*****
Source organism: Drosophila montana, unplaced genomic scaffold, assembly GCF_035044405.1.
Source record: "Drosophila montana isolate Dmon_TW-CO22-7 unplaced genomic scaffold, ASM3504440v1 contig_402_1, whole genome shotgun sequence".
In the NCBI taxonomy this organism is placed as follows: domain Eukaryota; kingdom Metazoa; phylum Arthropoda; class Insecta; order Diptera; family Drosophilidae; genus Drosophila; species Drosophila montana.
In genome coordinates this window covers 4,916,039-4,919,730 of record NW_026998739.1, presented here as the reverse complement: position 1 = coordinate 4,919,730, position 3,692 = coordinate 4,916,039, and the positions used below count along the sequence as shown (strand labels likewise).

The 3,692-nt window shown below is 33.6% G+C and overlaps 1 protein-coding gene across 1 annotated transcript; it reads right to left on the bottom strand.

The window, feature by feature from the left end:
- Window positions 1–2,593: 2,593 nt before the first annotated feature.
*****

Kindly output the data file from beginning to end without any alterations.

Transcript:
Source organism: Drosophila montana, unplaced genomic scaffold, assembly GCF_035044405.1.
Source record: "Drosophila montana isolate Dmon_TW-CO22-7 unplaced genomic scaffold, ASM3504440v1 contig_402_1, whole genome shotgun sequence".
In the NCBI taxonomy this organism is placed as follows: domain Eukaryota; kingdom Metazoa; phylum Arthropoda; class Insecta; order Diptera; family Drosophilidae; genus Drosophila; species Drosophila montana.
In genome coordinates this window covers 4,916,039-4,919,730 of record NW_026998739.1, presented here as the reverse complement: position 1 = coordinate 4,919,730, position 3,692 = coordinate 4,916,039, and the positions used below count along the sequence as shown (strand labels likewise).

The 3,692-nt window shown below is 33.6% G+C and overlaps 1 protein-coding gene across 1 annotated transcript; it reads right to left on the bottom strand.

The window, feature by feature from the left end:
- Window positions 1–2,593: 2,593 nt before the first annotated feature.